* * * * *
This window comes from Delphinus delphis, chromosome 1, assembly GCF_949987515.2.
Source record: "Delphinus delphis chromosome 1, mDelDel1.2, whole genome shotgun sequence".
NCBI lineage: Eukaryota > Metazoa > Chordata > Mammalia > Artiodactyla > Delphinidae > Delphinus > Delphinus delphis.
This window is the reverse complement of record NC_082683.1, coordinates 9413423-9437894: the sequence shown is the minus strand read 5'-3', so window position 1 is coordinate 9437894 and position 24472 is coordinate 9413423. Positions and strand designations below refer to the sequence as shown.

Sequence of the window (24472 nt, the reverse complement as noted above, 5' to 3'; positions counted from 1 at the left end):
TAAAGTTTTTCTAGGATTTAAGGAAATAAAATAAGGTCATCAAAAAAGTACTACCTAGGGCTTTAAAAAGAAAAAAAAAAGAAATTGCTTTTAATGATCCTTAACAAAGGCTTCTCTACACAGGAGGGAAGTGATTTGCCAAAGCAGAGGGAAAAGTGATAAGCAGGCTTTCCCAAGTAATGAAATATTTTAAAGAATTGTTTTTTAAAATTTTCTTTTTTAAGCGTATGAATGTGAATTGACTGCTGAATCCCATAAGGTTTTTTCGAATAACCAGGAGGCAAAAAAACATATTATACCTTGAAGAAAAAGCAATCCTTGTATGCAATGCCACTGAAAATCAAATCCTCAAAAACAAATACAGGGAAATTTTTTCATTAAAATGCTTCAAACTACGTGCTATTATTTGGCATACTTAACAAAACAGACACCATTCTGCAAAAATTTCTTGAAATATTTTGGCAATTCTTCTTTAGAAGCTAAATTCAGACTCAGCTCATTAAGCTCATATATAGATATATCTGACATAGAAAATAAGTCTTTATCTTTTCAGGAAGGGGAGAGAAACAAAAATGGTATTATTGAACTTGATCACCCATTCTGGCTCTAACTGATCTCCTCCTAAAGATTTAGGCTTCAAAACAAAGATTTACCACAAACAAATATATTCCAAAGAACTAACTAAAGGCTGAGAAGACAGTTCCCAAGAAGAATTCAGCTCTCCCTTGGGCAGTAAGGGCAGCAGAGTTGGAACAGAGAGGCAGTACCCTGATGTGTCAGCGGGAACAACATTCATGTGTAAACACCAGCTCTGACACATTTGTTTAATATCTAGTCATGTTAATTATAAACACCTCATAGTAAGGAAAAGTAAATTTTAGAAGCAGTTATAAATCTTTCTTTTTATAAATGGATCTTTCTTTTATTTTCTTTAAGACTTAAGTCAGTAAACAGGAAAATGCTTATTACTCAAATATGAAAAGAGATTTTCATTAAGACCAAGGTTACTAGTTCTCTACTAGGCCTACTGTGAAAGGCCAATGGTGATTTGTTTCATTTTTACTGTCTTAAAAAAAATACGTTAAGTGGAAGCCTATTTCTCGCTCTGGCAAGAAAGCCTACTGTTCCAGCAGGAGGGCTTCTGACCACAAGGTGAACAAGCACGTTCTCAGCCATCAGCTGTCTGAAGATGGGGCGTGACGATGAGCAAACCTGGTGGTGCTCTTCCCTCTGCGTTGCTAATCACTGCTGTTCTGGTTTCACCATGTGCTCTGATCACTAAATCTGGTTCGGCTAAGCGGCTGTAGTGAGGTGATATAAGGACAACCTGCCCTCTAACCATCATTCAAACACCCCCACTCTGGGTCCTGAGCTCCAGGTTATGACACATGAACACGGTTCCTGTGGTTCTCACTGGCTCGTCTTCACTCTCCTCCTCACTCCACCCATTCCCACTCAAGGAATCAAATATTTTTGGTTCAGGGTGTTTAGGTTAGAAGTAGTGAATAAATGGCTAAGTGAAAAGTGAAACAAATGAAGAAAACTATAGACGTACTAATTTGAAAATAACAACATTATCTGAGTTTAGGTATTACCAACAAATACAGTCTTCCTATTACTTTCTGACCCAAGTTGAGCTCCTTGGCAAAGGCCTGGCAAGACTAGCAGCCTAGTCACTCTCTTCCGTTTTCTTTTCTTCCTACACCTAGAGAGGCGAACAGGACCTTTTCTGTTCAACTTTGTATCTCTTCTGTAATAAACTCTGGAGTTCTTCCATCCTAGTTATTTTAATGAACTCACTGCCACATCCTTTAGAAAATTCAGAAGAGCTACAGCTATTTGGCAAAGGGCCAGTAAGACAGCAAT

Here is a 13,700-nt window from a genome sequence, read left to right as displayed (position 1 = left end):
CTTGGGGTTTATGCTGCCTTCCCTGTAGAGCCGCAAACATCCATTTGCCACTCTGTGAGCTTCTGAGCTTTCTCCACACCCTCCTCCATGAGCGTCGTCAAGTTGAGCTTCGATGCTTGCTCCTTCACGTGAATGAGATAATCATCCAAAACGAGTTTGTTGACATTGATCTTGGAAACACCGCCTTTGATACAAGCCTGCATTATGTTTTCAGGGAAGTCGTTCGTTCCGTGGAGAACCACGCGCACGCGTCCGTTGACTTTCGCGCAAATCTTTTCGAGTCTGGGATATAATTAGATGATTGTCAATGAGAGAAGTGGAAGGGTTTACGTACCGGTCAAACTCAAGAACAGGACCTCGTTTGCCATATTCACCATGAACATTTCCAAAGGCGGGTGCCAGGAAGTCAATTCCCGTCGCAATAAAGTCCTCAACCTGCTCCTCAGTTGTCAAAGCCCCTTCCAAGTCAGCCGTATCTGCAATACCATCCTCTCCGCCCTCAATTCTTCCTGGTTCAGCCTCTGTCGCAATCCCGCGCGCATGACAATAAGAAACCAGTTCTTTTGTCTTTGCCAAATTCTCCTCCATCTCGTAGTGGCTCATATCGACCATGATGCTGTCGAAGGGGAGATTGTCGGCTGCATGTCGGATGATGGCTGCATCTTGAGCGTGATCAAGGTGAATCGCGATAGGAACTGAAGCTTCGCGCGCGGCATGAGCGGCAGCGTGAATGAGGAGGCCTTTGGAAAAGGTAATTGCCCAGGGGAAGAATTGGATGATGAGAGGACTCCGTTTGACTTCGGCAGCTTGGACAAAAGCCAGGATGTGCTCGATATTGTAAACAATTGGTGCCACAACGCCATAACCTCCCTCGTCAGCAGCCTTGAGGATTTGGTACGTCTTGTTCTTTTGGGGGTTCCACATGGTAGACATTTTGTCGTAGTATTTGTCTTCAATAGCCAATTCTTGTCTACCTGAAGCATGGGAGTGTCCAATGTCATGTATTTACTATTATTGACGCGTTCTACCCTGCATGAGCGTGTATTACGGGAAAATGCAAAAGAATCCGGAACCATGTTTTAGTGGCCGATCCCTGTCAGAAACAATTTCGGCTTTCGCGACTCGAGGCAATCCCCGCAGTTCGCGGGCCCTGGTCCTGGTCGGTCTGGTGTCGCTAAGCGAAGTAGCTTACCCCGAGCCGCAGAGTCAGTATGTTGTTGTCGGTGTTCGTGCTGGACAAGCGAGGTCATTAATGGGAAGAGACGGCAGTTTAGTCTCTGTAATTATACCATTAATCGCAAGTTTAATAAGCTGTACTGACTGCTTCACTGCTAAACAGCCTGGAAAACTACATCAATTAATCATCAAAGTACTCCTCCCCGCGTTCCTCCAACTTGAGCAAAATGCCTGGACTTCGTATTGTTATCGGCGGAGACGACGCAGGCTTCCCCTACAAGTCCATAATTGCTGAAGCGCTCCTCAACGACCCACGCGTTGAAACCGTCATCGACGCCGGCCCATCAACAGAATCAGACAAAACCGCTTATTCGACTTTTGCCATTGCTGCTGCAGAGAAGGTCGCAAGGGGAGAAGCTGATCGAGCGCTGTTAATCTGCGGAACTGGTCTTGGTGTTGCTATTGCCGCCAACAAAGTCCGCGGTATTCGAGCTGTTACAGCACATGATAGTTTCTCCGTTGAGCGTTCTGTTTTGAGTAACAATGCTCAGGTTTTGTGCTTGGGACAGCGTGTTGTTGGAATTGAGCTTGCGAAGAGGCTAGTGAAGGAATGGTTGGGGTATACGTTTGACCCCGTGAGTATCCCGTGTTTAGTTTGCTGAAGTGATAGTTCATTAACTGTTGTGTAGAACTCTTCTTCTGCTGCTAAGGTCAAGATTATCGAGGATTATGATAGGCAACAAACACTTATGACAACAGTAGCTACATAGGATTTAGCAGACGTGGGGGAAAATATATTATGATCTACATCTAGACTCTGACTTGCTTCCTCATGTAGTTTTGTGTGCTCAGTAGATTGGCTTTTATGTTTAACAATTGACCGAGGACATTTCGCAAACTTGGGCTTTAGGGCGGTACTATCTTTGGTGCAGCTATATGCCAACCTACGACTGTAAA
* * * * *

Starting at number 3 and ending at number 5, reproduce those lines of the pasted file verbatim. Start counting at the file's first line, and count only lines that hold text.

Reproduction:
NCBI lineage: Eukaryota > Metazoa > Chordata > Mammalia > Artiodactyla > Delphinidae > Delphinus > Delphinus delphis.
This window is the reverse complement of record NC_082683.1, coordinates 9413423-9437894: the sequence shown is the minus strand read 5'-3', so window position 1 is coordinate 9437894 and position 24472 is coordinate 9413423. Positions and strand designations below refer to the sequence as shown.

Sequence of the window (24472 nt, the reverse complement as noted above, 5' to 3'; positions counted from 1 at the left end):